In the year 2006, George Dale, the state’s insurance commissioner, will continue to strike a delicate balance of working with insurance companies and Hurricane Katrina victims, especially those whose insurance has not covered damages.
“The insurance companies say they feel pressured to pay claims they don’t owe,” said Dale. “On the other side, we’re getting from the public they feel I’m in bed with the insurance companies. So I am most definitely caught in the middle.”
On September 7, nine days after Hurricane Katrina swept through the Pine Belt and coastal regions of the state, the Mississippi Insurance Department (MID) issued a bulletin directing insurance companies to not deny a claim without inspecting and adjusting the claim onsite, not submit any claim without some wind damage, and to err on the side of the policyholder if the adjuster could not determine whether damage was wind- or water-related.
Within the next few weeks, MID will implement a mediation program for Mississippians with losses not covered by insurance providers “to have another layer that will offer some possibility of settling claims,” explained Dale.
Even though many folks are still lobbying insurance companies to get their Hurricane Katrina-related claims paid, more than $5 billion had been paid out collectively on water- and wind-related insurance claims in Mississippi, as of November 21. Some reports have placed total claims at more than $30 billion nationwide.
As a result of the huge payouts, speculation has swirled that several major insurance companies plan to leave Mississippi before another natural disaster occurs.
“I recently had a very positive breakfast meeting with 11 major insurance company executives from all over the country, some of which write a lot of business — commercial and homeowners insurance — in Mississippi,” reported Dale. “Most of them indicated they plan to continue writing in our state, but they may have to put a bigger portion of the wind coverage into the wind pool than they’d otherwise like to do.”
It’s too early to tell whether Allstate will pull out of high-risk areas, said Dale.
“They haven’t indicated to me,” he said. “I’ve talked to some of their officials and, like all companies, they’ll have to reevaluate their exposure and readdress their premium costs. But I don’t see a wholesale withdrawal by them or any company.”
The new elevation maps will prompt changes in coverage, with “companies being very selective about insuring those people who rebuild with new and better building codes as opposed to folks who do not,” said Dale. “We’re looking at trying to get the industry to consider some type of discount in premiums for those people who rebuild based on better building codes.”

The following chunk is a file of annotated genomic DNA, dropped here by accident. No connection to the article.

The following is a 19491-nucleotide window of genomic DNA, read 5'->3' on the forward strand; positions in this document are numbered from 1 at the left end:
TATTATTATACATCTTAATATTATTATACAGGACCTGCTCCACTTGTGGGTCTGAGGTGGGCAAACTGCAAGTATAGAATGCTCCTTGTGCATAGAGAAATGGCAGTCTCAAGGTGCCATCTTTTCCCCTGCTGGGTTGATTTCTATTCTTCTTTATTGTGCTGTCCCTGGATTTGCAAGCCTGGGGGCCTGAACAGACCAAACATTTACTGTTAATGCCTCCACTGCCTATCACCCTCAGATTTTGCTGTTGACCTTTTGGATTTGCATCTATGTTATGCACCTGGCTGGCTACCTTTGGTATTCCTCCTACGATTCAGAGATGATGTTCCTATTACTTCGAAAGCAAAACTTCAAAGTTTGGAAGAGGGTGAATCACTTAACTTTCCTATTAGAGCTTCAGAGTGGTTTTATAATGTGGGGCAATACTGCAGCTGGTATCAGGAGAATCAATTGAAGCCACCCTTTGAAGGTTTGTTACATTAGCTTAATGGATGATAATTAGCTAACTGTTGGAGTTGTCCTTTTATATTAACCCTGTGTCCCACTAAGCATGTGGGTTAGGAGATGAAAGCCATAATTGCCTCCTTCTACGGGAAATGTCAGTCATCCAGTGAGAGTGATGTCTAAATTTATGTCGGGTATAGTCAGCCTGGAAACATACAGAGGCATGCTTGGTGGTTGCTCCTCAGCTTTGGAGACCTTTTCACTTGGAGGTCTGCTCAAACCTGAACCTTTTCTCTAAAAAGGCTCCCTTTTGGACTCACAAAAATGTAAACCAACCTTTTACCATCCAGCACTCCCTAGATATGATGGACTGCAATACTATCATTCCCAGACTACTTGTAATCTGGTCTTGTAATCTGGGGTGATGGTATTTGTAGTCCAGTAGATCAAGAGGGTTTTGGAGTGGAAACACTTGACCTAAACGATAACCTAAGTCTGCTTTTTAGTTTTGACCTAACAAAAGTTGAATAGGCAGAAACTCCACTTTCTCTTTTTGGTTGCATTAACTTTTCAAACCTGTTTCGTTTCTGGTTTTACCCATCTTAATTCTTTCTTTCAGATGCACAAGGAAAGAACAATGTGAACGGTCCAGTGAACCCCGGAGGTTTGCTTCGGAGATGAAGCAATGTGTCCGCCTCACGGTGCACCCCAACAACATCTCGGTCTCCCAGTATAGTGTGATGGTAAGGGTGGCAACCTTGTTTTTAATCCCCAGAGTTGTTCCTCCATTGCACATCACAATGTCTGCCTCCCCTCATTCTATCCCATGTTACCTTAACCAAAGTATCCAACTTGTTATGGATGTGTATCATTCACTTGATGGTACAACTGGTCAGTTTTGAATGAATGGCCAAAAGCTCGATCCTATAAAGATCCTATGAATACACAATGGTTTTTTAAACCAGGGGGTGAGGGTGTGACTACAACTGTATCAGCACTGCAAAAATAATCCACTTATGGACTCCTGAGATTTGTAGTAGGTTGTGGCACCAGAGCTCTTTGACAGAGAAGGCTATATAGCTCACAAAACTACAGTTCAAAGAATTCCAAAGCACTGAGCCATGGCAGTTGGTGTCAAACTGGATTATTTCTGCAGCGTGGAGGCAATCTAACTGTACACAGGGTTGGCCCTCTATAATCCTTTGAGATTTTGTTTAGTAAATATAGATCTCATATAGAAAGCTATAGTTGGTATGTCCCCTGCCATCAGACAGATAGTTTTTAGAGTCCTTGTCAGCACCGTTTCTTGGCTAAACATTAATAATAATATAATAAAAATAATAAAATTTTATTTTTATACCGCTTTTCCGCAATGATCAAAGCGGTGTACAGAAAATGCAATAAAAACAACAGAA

Last month, Dale attended a National Association of Insurance Commissioners meeting in Chicago, which focused on Hurricane Katrina-related claims. Florida insurance commissioner Kevin McCarty, chairman of the catastrophic insurance working group, explored issues dealing with the future of insurance in disaster-prone areas. Dale is currently working on a white paper that addresses whether the insurance industry can survive large-scale national disasters.
“Instead of redefining the policy concerning flooding and storm surges, for example, insurance companies are going to have to have an all-perils policy, where all perils — earthquakes, hurricanes, tornados — are lumped under one policy,” said Dale, the longest-serving state insurance commissioner in the U.S. “The insurance industry works under the law of large numbers. The guy in Montana who lives on the top of a mountain doesn’t want to buy flood insurance. The guy in New York doesn’t want to buy earthquake insurance. So to make an all-perils policy available and affordable to people who live in disaster-prone areas, everybody has to purchase all of it.
“Right now, the folks in Oklahoma are saying they shouldn’t have to pay higher insurance rates for a guy who wants to live in Biloxi, but the truth of the matter is, they are paying because they pay taxes to keep the federal flood insurance program afloat. One speaker at our meeting estimated that, with interest over time, flood insurance costs the average taxpayer $2,000. So the guy in Oklahoma is already helping pay for losses on the Coast.”
Medical Assurance Company of Mississippi (MACM) has increased the company’s medical malpractice writings in Mississippi, reduced premiums 5% and anticipates a further rate reduction in 2006 if losses continue at the going rate.
“At this point, we don’t have more medical malpractice insurance companies coming back into the state,” said Dale.
Last year, state lawmakers changed the law on mandated minimum limits for automobile insurance, so Mississippians can expect to pay more for the bumped up coverage, said Dale.
This year, the MID built a comprehensive Web site with information updated on a daily basis for the general public and insurance companies. Agents can now get licensed online, and companies can also now file online. “Speeding up that process should make it easier for everyone in 2006,” said Dale.
Contact MBJ contributing writer Lynne W. Jeter at email@example.com.